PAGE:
Love in bloom: Amy Goldberger, Josh Lamon and Ray Arrucci in Merry-Go-Round Playhouse’s Little Shop of Horrors.
There’s no need for a spoiler alert
about what Audrey II is supposed to be. Six-year-olds entering the
theater already know the line, “Feeeed me!” What audiences may not know
going in is that while the story of Little Shop of Horrors has
been told three times, it does not always come out the same way. In
director Roger Corman’s original 1960 black-and-white movie the story
is set in Los Angeles, and the florist shop of the title belongs to Mr.
and Mrs. Mushnick, who have been squeezed together into one character
in the musical. In the 1986 color movie version of the musical, with
memorable performances by Rick Moranis and Steve Martin, the ending has
been softened beyond recognition.
Only in this version now at MGR do you
get the straight ending. Or perhaps that should be the twisted ending.
Anyway, it was the willingness to take chances, not the cheapness of
production values, that made Little Shop of Horrors the quintessential off-Broadway musical, as well as the biggest moneymaker in the history of off-Broadway.
The continued popularity of Little Shop
with American regional audiences makes for a liability in the short
run. The models available for rent of the different versions of Audrey
II were too tatty for MGR standards, so a new one had to be ordered
from Monkey Boys Productions, who also work for Sesame Street and such Broadway productions as Avenue Q. Enter Auburn-born puppeteer Marc Petrosino, whose credits range from Sesame Street (again)
to the Metropolitan Opera with Anthony Minghella. His arms and legs are
long enough to do the work of four players in other productions. So the
Audrey II in the last scenes is not large enough to swallow the city of
Auburn but fresh enough to have just sprung out of the garden.
To refresh memory, Mushnick (Ray Arrucci, who played Max Bialystock in MGR’s The Producers)
runs a money-losing florist shop in Skid Row in New York City. He knows
he can no longer rely on his kewpie-doll blonde employee Audrey (Amy
Goldberger), who’s chronically late and regularly abused by her
boyfriend Orin Scrivello (Chuck Rea), a leader-of-the-pack biker who
satisfies his sadistic craving by working as a dentist. The versatile
Rea also plays all the walk-on parts, male or female, including a wino
and a compliant customer who happily shells out $100 for wilted roses,
thus saving Mushnick’s business.
Also working in the shop is hyper-nerd
Seymour Krelborn (Josh Lamon), a former orphan adopted by Mushnick.
Seymour is futilely smitten with fellow employee Audrey and thinks
constantly of ways to improve his employer’s failing business.
Setting the scene are three
African-American girls, Chiffon (Jade Hicks), Ronnette (Kellee
Knighten) and Crystal (Gabrielle Porter), who sing in the style of the
doo-wop girl groups of the 1960s. Although when spoken to they have
plenty of attitude, the girls are chic (thanks to costumer Travis Lope)
and poised, a kind of Greek chorus with urban maturity. Still, their
name in the program is “Urchins.”
Director Steve Bebout, who has much experience with Little Shop, gives them more class, even hauteur,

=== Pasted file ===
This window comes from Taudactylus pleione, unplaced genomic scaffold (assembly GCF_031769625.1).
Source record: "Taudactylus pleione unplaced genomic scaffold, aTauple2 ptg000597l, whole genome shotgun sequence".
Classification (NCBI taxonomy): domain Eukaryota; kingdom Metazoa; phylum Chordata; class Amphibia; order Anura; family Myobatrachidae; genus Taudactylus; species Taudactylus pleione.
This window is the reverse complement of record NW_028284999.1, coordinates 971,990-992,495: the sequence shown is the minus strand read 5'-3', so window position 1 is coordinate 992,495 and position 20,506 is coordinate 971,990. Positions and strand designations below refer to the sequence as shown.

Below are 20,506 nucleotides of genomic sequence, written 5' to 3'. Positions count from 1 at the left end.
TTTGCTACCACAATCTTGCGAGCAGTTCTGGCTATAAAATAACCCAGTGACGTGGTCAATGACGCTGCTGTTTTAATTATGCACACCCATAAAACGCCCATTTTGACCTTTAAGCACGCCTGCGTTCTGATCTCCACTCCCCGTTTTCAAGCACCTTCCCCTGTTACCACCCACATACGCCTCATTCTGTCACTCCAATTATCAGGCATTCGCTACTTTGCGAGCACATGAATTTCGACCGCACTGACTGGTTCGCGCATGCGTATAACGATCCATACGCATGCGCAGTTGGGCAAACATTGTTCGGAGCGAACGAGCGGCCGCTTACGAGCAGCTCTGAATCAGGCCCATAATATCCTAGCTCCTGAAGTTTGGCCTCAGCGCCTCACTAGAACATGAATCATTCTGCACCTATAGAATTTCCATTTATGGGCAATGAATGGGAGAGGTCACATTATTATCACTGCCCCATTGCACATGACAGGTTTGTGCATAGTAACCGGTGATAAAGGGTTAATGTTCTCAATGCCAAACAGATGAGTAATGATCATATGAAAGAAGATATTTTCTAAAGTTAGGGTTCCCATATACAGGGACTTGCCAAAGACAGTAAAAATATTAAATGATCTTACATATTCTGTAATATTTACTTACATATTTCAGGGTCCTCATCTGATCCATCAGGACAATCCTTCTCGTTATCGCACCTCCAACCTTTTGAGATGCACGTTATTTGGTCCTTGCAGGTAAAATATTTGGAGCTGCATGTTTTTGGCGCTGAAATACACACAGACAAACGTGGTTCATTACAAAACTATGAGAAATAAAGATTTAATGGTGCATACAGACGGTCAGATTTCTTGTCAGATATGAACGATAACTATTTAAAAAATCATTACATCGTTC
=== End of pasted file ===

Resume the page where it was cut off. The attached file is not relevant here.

perhaps a sign that we look back on the early days of rock’n’roll
differently in 2008 than we did in 1982. Their opening numbers, “Little
Shop of Horrors” and “Skid Row (Downtown),” set a high mark. With Mark
Goodman’s dynamic musical direction, Robert Billig’s on pointe vocal
arrangements and Lori Leshner’s choreography, production standards for Little Shop
promise all the company’s high professional gloss. On opening night,
alas, that promise was not always delivered, as chronic miking problems
plagued the two leads through both the first and second acts.
Both Lamon and Goldberger are well-cast
performers who play just a little bit against type. Lamon is smarter
and gutsier than previous Seymours, but when his glasses begin to
scrape against his microphone, starting with the first act’s “Grow for
Me,” his efforts are undercut. Goldberger’s Audrey (yes, rhymes with
“tawdry”) is usually seen as a street tart with a heart of gold and
lungs of brass, like Cathy Moriarty in Raging Bull or any
youthful appearances of the late Mae Questal or Iris Adrian. Goldberger
and director Bebout give us a subdued, more restrained Audrey, who’s
sweet on Seymour before the bullying Orin has been removed from the
picture. The tender “Somewhere That’s Green” in the first act should
have been a reminder of how much heart is in the show, but too many of
the words were unintelligible even in the rows where critics sit.
These weaknesses had the effect of
elevating the supporting roles. Orin’s first solo, “Dentist!” is a
show-stopper, and the pre-intermission duo with Seymour, “Now (It’s
Just the Gas),” blows off the roof. Mushnick’s “Don’t It Go to Show Ya
Never Know” makes us glad Arrucci stayed in town. Michael James Leslie,
incidentally a Cornell law graduate, owns the voice of Audrey II. He’s
already sung the role, with the second act’s solo “Suppertime,” on
Broadway, in London and on the road, garnering award nominations each
With all its subtext about consumerism and ambition, unexamined here, Little Shop of Horrors
is a young man’s show, where composer Alan Menken is constantly pushing
the envelope. He went on to write the great Disney crowd-pleasers, Beauty and the Beast, The Little Mermaid, Aladdin and last year’s Enchanted. After 26 years, his multi-level spoof about a killer plant comes on like Broadway.
This production runs through Sept. 6. See Times Table for information.